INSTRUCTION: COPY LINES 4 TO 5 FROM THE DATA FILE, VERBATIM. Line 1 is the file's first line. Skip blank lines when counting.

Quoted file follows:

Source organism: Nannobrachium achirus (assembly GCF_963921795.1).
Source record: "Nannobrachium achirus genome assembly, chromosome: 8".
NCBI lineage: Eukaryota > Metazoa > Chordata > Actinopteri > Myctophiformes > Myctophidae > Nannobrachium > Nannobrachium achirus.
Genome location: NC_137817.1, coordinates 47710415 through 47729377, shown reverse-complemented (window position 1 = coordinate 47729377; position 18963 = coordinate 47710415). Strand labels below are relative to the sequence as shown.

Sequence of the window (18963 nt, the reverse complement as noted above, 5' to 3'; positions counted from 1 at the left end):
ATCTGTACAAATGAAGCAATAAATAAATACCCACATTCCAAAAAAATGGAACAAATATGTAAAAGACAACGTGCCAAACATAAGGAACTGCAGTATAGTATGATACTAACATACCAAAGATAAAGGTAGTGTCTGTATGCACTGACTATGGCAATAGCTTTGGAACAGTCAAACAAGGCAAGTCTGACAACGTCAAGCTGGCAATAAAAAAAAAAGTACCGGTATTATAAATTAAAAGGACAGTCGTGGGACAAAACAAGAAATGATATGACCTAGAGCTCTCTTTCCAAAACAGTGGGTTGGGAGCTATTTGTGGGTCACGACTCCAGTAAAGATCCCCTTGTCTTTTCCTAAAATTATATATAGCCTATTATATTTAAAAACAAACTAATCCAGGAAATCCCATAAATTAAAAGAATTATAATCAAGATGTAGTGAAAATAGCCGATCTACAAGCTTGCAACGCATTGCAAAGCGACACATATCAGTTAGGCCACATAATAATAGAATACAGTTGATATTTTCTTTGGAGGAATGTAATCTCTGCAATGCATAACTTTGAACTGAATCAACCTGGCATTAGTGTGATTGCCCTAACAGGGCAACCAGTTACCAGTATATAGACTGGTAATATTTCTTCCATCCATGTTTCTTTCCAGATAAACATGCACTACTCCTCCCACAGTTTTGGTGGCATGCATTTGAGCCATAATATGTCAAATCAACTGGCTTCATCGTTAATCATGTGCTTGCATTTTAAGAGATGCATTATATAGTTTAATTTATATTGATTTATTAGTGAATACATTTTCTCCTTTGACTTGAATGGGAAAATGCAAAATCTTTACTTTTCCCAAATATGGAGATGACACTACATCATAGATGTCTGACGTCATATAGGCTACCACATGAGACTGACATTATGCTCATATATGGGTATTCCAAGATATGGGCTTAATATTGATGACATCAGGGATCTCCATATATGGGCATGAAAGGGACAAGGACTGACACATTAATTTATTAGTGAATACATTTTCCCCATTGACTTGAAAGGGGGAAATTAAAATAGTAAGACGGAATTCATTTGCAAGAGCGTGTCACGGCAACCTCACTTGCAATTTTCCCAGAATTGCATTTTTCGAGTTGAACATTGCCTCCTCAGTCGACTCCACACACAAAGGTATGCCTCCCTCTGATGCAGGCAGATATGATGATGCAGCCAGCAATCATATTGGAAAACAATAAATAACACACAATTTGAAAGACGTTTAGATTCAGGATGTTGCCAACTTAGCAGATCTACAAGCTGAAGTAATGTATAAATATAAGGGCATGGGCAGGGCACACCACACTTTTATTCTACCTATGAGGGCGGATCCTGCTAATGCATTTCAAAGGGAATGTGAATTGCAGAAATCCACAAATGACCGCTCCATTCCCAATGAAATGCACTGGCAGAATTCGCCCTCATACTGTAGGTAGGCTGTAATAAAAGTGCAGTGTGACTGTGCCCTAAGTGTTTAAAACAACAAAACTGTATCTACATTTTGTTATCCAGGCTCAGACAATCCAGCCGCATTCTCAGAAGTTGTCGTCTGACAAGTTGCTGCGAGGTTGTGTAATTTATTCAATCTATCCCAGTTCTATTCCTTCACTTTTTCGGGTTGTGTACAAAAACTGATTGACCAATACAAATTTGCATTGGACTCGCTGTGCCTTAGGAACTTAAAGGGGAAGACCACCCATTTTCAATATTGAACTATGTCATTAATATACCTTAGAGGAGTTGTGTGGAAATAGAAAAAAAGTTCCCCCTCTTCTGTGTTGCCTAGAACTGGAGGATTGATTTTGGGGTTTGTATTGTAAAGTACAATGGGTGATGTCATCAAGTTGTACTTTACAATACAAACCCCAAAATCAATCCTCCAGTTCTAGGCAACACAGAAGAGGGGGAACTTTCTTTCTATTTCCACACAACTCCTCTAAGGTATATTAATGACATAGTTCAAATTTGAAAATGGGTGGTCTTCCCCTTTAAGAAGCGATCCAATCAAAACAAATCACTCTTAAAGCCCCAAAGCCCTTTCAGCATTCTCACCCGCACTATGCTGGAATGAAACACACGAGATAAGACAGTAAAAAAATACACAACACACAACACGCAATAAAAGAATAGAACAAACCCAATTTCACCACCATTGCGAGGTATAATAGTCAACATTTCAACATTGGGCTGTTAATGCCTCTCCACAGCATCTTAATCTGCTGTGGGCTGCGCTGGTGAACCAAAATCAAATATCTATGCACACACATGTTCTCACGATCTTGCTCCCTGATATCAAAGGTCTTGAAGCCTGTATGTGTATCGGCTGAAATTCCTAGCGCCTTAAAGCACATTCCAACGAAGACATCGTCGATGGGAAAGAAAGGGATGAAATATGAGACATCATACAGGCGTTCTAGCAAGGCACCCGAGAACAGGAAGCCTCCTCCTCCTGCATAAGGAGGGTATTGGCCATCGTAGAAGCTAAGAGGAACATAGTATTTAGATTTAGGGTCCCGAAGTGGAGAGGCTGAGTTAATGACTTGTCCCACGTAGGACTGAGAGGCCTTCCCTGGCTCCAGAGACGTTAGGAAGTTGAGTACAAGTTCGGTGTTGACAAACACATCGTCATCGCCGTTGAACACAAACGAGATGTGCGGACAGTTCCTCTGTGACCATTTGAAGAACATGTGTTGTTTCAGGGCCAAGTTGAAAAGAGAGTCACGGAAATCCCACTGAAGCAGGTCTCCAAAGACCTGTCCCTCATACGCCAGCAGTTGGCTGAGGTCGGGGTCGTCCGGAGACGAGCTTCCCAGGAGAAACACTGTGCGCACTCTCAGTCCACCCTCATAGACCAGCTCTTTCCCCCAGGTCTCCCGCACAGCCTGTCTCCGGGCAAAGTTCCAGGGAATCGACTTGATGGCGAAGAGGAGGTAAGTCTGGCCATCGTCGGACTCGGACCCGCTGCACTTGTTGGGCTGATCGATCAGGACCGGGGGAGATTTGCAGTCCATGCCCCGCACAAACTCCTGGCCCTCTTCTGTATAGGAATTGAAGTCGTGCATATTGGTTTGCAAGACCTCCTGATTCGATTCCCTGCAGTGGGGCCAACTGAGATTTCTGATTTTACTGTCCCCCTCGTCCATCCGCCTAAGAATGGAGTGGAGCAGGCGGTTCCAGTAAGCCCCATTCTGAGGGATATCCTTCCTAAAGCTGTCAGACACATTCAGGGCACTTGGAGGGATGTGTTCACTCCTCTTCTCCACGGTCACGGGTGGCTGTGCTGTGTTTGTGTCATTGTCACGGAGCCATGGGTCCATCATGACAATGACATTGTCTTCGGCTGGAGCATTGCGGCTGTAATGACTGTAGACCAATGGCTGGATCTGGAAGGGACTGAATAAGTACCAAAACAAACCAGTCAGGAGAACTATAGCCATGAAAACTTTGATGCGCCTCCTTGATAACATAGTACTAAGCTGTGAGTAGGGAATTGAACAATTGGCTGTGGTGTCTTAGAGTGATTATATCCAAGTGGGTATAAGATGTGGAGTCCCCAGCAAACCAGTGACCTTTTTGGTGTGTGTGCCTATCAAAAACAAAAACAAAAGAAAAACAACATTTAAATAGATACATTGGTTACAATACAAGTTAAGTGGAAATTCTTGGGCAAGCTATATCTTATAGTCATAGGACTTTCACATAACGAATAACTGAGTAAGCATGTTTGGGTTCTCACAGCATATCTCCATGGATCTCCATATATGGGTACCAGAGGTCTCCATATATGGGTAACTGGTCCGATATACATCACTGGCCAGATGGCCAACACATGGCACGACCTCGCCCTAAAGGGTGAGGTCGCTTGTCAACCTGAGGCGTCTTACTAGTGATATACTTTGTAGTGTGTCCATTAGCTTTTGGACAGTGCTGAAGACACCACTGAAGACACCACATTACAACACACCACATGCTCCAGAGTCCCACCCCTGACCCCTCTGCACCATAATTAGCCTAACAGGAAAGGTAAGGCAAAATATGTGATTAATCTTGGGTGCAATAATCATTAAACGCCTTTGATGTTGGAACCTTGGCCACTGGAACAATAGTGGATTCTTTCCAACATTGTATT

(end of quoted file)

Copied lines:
Genome location: NC_137817.1, coordinates 47710415 through 47729377, shown reverse-complemented (window position 1 = coordinate 47729377; position 18963 = coordinate 47710415). Strand labels below are relative to the sequence as shown.

Sequence of the window (18963 nt, the reverse complement as noted above, 5' to 3'; positions counted from 1 at the left end):